Families' diets have too much, and not enough

Eli Saslow / The Washington Post /


McALLEN, Texas — They were already running late for a doctor’s appointment, but first the Salas family hurried into the kitchen for another breakfast paid for by the federal government. The 4-year-old grabbed a bag of cheddar-flavored potato chips and a granola bar. The 9-year-old filled a bowl with sugary cereal and then gulped down chocolate milk. Their mother, Blanca, arrived at the refrigerator and reached into the drawer where she stored the insulin needed to treat her diabetes. She filled a needle with fluid and injected it into her stomach with a practiced jab.

“Let’s go,” she told the children, rushing them out of the kitchen and into the car. “We can stop for snacks on our way home.”

The family checkup had been scheduled at the insistence of a school nurse, who wanted the Salas family to address two concerns: They were suffering from both a shortage of nutritious food and a diet of excess — paradoxical problems that have become increasingly interconnected in the United States, and especially in South Texas.

For almost a decade, Blanca had supported her five children by stretching $430 in monthly food stamp benefits, adding lard to thicken her refried beans and buying instant soup by the case at a nearby dollar store. She shopped for “quantity over quality,” she said, aiming to fill a grocery cart for $100 or less.

But the cheap foods she could afford on the standard government allotment of about $1.50 per meal also tended to be among the least nutritious — heavy in preservatives, fats, salt and refined sugar. Now Clarissa, her 13-year-old daughter, had a darkening ring around her neck that suggested early-onset diabetes from too much sugar. Now Antonio, 9, was sharing dosages of his mother’s cholesterol medication. Now Blanca herself was too sick to work, receiving disability payments at age 40 and testing her blood-sugar level twice each day to guard against the stroke doctors warned was forthcoming as a result of her diet.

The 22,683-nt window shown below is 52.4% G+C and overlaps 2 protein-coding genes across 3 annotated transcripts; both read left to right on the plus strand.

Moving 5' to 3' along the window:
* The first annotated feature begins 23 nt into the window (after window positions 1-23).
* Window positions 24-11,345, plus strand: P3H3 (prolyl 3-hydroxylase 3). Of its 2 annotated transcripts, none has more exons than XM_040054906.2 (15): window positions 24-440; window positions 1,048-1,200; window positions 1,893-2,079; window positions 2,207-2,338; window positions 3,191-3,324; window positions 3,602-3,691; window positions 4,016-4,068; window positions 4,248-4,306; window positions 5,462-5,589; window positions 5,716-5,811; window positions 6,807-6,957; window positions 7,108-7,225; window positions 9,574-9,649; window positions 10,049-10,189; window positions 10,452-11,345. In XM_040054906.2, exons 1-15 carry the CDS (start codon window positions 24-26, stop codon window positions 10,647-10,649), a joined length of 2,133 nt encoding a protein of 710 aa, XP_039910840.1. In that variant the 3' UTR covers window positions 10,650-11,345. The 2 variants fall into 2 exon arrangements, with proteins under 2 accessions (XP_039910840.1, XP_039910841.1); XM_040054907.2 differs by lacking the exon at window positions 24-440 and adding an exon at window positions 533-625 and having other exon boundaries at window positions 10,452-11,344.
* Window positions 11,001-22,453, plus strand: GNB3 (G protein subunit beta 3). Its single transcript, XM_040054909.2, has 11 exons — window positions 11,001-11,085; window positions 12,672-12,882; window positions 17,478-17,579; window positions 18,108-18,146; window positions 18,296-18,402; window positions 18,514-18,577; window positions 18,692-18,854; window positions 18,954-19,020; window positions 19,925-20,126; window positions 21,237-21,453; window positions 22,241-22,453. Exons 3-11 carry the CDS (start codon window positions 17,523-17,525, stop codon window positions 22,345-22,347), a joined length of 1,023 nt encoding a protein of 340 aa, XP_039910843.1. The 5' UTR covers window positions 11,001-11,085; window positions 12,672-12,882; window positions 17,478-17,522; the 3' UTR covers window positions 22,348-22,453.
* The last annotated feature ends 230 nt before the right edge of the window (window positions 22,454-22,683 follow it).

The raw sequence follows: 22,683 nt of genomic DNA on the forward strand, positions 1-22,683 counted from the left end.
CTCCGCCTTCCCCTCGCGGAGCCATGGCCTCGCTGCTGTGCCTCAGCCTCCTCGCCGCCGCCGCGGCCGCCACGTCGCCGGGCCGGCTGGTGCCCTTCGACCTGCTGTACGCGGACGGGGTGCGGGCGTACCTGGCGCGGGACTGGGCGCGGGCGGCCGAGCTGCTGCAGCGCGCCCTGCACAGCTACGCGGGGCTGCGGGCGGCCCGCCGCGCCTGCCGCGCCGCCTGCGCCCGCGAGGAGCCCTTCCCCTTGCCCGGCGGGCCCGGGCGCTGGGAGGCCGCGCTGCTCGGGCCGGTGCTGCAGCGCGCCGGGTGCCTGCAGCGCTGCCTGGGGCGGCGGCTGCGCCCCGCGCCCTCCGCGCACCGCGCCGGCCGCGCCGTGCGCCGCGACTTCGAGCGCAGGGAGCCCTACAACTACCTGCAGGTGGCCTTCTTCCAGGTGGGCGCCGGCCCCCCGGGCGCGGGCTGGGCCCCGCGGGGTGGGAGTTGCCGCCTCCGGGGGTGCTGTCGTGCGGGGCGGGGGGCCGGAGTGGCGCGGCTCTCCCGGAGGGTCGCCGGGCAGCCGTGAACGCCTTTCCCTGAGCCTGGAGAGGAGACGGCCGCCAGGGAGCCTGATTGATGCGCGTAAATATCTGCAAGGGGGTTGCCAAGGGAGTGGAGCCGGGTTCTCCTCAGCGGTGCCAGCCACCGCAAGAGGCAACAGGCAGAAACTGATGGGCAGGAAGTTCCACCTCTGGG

She drove toward the doctor’s office on the two-lane highways of South Texas, the flat horizon of brown dirt interrupted by palm trees and an occasional view of the steel fence that divides the United States from Mexico. Blanca’s parents emigrated from Mexico in the 1950s to pick strawberries and cherries, and they often repeated an aphorism about the border fence. “On one side you’re skinny. On the other you’re fat,” they said. Now millions more had crossed through the fence, both legally and illegally, making Hidalgo County one of the fastest-growing places in America.

“El Futuro” is what some residents had begun calling the area, and here the future was unfolding in a cycle of cascading extremes:

Hidalgo County has one of the highest poverty rates in the nation ... which has led almost 40 percent of residents to enroll in the food-stamp program ... which means a widespread reliance on cheap, processed foods ... which results in rates of diabetes and obesity that double the national average ... which fuels the country’s highest per-capita spending on health care.

This is what El Futuro looks like in the Rio Grande Valley: The country’s hungriest region is also its most overweight, with 38.5 percent of the people obese. For one of the first times anywhere in the United States, children in South Texas have a projected life span that is a few years shorter than that of their parents.

It is a crisis at the heart of the Washington debate over food stamps, which now help support nearly 1 in 7 Americans. Has the massive growth of a government feeding program solved a problem, or created one? Is it enough for the government to help people buy food, or should it go further by also telling them what to eat?

Blanca walked her children into the doctor’s office in the sprawling town of McAllen and they took turns stepping onto the scale: 110 pounds. Seventy-eight. Fifty-five. “Not perfect, but not so bad,” the doctor said. Then a nurse handed him the children’s blood work — a series of alarming numbers that lately read more like averages in this part of Texas. Clarissa needed to watch her sugar, he said. Antonio needed to increase the dosage of his cholesterol medication.